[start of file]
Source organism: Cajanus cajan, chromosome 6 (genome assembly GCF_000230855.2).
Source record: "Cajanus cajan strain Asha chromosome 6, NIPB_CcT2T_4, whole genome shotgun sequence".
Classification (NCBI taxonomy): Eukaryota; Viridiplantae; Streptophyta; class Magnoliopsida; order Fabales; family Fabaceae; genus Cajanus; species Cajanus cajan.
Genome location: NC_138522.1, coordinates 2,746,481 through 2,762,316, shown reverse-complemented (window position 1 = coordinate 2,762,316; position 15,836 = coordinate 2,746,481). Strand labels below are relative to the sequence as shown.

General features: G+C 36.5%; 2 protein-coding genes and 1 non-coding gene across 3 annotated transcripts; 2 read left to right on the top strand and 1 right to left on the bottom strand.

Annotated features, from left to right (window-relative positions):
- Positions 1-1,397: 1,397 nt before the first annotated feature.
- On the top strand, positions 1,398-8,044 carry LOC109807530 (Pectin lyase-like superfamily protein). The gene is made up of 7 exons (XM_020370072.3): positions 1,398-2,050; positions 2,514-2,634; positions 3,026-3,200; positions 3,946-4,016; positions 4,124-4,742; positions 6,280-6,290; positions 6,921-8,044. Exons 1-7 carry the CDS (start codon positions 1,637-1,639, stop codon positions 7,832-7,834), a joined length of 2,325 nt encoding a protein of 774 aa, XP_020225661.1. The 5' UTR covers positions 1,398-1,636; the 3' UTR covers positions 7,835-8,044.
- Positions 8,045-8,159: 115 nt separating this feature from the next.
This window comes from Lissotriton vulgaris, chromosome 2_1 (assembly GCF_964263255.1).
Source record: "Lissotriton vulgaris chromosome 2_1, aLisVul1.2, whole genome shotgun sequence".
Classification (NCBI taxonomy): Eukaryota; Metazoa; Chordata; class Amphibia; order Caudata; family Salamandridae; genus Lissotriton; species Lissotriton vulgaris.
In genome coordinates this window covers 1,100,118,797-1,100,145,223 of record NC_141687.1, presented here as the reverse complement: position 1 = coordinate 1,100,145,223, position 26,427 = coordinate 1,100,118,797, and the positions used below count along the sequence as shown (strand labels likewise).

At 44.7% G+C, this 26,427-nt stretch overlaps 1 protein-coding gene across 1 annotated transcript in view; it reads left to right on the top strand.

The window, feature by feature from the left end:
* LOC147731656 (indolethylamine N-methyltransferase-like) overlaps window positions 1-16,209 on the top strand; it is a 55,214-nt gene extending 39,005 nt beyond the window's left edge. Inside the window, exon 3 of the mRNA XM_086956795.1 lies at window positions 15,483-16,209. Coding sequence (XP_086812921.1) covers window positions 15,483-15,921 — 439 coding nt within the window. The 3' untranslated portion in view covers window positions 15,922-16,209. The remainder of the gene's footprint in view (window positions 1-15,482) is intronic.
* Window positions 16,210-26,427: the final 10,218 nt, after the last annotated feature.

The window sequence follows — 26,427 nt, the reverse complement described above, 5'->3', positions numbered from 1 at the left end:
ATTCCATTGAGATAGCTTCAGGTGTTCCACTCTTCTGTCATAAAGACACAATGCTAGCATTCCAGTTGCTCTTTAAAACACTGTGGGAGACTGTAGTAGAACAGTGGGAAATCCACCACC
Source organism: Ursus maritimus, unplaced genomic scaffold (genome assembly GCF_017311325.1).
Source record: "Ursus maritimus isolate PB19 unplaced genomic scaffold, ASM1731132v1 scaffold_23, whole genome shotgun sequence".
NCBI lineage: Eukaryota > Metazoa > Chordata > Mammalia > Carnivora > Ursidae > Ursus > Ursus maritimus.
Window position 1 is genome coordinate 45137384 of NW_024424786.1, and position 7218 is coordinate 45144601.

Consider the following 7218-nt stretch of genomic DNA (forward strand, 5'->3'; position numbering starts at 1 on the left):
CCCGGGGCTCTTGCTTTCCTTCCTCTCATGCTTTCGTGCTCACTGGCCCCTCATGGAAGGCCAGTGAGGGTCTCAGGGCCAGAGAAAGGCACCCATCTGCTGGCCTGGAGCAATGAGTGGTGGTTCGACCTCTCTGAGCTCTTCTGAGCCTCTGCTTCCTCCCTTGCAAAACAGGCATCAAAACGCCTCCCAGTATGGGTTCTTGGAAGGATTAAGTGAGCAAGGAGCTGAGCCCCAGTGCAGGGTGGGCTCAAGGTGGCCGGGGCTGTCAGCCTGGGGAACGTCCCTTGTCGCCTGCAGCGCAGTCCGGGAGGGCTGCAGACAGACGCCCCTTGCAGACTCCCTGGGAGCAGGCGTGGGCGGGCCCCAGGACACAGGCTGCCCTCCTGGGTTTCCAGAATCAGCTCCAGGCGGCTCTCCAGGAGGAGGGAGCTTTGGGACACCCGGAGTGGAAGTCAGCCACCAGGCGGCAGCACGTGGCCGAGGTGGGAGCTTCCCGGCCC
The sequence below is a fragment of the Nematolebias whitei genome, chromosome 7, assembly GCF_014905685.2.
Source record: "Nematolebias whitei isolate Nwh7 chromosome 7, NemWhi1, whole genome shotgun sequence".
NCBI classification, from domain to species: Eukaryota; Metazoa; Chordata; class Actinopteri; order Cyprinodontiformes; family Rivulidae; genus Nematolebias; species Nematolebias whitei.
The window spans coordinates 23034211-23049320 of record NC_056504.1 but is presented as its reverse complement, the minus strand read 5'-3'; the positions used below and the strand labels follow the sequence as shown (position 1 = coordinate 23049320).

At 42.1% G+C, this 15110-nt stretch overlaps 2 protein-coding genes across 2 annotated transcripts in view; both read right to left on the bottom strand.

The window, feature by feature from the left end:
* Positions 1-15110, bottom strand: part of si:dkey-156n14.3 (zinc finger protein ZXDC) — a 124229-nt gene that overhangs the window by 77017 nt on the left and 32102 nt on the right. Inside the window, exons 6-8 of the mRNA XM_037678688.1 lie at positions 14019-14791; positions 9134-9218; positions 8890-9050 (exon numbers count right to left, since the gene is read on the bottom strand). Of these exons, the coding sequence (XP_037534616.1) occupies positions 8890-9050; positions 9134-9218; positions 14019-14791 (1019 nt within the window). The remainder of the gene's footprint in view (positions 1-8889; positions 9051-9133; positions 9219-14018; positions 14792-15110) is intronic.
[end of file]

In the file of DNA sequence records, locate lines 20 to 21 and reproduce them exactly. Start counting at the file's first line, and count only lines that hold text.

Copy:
Source organism: Ursus maritimus, unplaced genomic scaffold (genome assembly GCF_017311325.1).
Source record: "Ursus maritimus isolate PB19 unplaced genomic scaffold, ASM1731132v1 scaffold_23, whole genome shotgun sequence".